When I was a kid, I believed magicians could actually perform magic – what they exhibited weren’t tricks, but legitimate supernatural powers, and I longed to know their secrets. Houdini was one of my heroes, almost mythical. And when Scholastic Books would occasionally offer a privileged peek into the world of Magic, I would jump at the chance every time. Sadly, I was always disappointed in what they revealed. These were simple tricks for simple minds – slight of hand and misdirection. They were holding out on me, or they themselves just didn’t know the *real* secrets. Of course, I eventually I realized people like David Copperfield and Doug Henning really were just frauds, talented frauds, but shysters nonetheless, to use a term my German grandmother favored. They weren’t cutting anyone in half. They weren’t levitating. And the only thing they ever made disappear was my wonder in magic. Doug Henning’s “Spirits of Illusion” and “Wonder Whims” can get bent.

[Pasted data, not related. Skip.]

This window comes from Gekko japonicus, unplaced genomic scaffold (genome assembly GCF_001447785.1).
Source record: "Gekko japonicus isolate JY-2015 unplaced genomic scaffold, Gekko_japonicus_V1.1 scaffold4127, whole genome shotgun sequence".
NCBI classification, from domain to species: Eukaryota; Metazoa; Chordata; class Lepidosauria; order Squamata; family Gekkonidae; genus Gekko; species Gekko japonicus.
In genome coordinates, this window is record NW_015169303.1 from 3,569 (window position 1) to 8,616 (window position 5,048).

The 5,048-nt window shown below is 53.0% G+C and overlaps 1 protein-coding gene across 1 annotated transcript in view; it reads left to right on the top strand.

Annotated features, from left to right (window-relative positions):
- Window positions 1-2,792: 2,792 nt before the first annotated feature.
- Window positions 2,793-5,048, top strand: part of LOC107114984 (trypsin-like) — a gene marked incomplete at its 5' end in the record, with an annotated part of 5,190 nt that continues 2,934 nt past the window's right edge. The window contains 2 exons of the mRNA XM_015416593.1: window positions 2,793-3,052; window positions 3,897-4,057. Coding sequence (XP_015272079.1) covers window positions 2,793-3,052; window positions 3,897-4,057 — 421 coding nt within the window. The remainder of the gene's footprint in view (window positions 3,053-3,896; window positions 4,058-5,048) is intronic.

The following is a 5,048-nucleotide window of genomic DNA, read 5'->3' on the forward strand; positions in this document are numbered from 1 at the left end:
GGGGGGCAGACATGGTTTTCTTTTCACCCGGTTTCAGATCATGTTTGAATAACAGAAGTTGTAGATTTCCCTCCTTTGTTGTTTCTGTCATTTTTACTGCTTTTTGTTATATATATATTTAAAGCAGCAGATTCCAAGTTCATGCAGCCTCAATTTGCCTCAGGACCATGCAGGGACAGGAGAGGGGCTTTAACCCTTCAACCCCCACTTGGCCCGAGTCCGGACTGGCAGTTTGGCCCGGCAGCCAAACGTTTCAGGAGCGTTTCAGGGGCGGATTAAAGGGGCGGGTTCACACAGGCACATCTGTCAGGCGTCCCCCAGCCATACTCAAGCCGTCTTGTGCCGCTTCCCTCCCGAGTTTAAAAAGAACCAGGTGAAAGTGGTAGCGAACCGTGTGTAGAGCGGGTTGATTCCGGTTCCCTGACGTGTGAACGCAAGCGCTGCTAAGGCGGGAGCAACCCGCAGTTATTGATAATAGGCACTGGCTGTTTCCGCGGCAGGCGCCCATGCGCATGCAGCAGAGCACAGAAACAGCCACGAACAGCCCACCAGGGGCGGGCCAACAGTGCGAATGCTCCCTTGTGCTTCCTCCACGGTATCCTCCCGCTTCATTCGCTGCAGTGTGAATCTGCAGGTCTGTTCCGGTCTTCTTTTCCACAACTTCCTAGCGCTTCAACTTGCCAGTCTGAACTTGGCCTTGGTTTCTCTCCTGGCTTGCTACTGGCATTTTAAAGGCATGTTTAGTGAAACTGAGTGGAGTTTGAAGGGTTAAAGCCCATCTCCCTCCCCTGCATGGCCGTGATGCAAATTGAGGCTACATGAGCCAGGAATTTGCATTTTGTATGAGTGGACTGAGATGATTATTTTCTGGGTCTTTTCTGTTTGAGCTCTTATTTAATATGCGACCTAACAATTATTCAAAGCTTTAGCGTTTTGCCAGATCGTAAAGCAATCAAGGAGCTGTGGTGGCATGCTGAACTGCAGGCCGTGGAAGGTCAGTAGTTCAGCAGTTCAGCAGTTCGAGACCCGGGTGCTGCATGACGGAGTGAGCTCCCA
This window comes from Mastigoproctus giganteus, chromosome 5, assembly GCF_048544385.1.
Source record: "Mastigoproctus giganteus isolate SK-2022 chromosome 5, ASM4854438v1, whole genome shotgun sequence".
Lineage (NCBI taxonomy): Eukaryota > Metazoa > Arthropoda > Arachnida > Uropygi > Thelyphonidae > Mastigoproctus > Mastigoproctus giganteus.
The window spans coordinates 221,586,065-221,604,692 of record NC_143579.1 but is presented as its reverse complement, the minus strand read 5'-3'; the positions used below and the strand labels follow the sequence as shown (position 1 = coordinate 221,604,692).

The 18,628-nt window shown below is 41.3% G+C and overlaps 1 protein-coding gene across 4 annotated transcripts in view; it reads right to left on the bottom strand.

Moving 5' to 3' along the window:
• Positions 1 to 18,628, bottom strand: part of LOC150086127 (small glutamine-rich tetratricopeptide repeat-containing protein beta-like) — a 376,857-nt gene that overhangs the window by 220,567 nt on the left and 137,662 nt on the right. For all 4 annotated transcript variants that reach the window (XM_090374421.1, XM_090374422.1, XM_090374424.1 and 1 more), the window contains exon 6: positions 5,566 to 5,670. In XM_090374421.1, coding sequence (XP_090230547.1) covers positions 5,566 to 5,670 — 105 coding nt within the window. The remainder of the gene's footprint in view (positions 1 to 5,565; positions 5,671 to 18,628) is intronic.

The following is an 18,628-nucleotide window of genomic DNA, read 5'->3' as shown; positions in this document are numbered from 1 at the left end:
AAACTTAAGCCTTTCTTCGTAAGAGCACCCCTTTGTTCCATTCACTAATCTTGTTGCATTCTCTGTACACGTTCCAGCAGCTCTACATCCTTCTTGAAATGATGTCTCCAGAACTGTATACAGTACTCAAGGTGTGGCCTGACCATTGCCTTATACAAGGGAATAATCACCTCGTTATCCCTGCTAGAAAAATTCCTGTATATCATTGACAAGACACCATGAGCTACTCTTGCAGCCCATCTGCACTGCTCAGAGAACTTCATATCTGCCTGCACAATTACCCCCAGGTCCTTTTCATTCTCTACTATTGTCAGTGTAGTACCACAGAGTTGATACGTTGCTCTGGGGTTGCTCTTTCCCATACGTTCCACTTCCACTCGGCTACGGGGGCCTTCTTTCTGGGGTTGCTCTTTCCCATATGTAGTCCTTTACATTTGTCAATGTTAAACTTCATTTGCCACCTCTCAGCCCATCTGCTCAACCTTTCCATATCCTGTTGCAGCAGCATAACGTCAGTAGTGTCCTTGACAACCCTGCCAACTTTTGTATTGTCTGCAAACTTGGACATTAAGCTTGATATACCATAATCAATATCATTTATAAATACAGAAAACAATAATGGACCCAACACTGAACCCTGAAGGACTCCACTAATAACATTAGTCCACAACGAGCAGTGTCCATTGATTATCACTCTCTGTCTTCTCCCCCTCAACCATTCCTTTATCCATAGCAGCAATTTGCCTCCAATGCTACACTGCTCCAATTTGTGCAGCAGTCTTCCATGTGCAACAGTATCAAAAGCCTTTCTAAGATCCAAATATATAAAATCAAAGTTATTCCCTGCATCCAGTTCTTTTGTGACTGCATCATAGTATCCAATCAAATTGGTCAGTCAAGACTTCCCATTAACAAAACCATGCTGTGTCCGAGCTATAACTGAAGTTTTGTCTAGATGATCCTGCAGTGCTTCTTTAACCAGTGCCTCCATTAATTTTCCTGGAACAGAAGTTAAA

But I digress. What was I talking about again? Oh yeah. Scholastic Books on Magic. I found this TAB book at a garage sale last weekend. TAB was Scholastic’s “Teenage Age Book” club. From 1955, it’s “Spooky Magic” and a selection of their better tricks. Maybe you can use them at your Halloween party.
The old "Lemon Juice Invisible Ink" trick
The "Floating Body" is neither a body nor does it float. Discuss amongst yourselves.